• Big E, you nailed it. I agree completely and that’s why I consider it my moral responsibility to be armed. Knowing history, it would be a moral failure if I did not keep and bear arms for defense.

  6. And Florida is OK with it, too. I think people should be allowed to carry guns everywhere, literally. I think what makes a place safe is more than just if people are carrying or not. It’s also criminal element, location, building design and features. In terms of people carrying, safety is based on those with guns, if they’re being safe or not. I say the church start a CWL group: some churches in Florida have gun clubs. Great way to then advocate safety through the group.

  7. I’m a member of the Board of Directors at my temple in Sarasota. If I’m there during the day my gun stays in a lock box in my car because we also have a day school and pre school on campus, which makes it a school campus and therefore illegal for me to carry, with a mandatory 3 year sentence. When I’m there at night for meetings I usually am carrying concealed. During services, I’ve thought about it but so far I haven’t. During the High Holiday services we usually hire five off duty police officers, in uniform and with marked cars. My main concern previously was a potential internal threat from a mentally unstable member who managed to legally purchase a Ruger LC-9 from a local gun shop because he passed the background check, even though he was visibly disturbed and easily riled at the slightest imagined provocation. Thankfully he has since been relieved of his weapon by the police after an altercation and has moved out of state. If I knew there would be no legal issues with me carrying there all the time, regardless of the presence of the schools, I would.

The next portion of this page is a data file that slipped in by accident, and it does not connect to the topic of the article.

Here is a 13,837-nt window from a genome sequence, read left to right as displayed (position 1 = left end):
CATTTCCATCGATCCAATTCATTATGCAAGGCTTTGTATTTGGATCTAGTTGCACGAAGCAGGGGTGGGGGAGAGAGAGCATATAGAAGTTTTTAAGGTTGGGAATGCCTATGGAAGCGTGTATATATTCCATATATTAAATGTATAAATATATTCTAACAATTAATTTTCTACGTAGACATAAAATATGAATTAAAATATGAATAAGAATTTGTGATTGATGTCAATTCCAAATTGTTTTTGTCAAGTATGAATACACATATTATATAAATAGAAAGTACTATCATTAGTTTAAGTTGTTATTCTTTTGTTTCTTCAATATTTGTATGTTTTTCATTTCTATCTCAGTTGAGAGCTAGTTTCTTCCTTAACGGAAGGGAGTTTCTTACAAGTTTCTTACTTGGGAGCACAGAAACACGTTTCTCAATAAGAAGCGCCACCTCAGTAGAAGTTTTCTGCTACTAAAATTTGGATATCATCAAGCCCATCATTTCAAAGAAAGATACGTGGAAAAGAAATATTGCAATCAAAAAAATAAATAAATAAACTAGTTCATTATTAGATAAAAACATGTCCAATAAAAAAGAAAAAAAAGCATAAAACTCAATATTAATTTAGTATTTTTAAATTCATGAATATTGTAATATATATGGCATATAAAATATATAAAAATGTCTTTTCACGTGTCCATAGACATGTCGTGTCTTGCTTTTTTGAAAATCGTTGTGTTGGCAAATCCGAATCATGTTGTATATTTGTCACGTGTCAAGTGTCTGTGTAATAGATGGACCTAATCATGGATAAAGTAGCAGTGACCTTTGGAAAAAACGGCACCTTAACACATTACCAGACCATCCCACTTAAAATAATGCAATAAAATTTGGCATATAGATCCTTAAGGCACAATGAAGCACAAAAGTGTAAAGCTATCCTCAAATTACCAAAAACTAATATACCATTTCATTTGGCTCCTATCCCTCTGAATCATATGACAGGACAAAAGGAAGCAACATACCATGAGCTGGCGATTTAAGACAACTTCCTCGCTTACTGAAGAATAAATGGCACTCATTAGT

• Was wondering same thing, I sometimes see state troopers outside synagogues performing that role, and have wondered who is paying for it, and how expensive it is?

        • If I remember correctly, I believe they get $30/hour each. It gets to be pretty expensive. At least they do spread out and cover the campus, and are very visible. BTW, I’ve noticed a couple of churches here doing the same thing on Sunday. It’s a universal problem.

  8. When I go to a church, I specifically ask the “Shepherd” if I can CC. If they say no, then it is obviously not the church for me. If the “”shepherd” of his flock so hates life and distrusts his flock so much he would deny them the basic right of defending their G-d given and sacred life from being ripped from them by a mad man/Predator, then the “Shepherd” has nothing I want to be a part of.

  9. I attended a bar mitzvah this past weekend in Massachusetts, and I wondered the whole time what I would do if some a$$hole decided to attack the place and kill some Jews. So glad I moved out of that idiot state. Wish I could convince the rest of my family now.